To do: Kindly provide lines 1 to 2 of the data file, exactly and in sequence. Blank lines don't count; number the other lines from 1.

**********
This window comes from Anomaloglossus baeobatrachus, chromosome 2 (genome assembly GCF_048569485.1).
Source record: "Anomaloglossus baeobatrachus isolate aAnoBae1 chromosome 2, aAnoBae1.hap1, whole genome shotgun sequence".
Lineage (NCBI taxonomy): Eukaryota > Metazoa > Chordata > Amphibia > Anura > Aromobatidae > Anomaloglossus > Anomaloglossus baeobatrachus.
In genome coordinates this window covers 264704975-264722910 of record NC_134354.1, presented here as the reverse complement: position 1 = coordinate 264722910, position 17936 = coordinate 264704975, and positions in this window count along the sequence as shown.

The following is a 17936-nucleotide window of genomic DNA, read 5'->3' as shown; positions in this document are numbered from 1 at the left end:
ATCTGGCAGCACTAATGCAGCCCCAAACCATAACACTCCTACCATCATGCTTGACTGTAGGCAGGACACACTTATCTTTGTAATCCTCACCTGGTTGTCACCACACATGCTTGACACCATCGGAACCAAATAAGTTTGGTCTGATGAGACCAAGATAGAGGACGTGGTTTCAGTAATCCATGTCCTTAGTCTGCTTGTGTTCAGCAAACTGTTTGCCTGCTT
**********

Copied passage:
This window comes from Anomaloglossus baeobatrachus, chromosome 2 (genome assembly GCF_048569485.1).
Source record: "Anomaloglossus baeobatrachus isolate aAnoBae1 chromosome 2, aAnoBae1.hap1, whole genome shotgun sequence".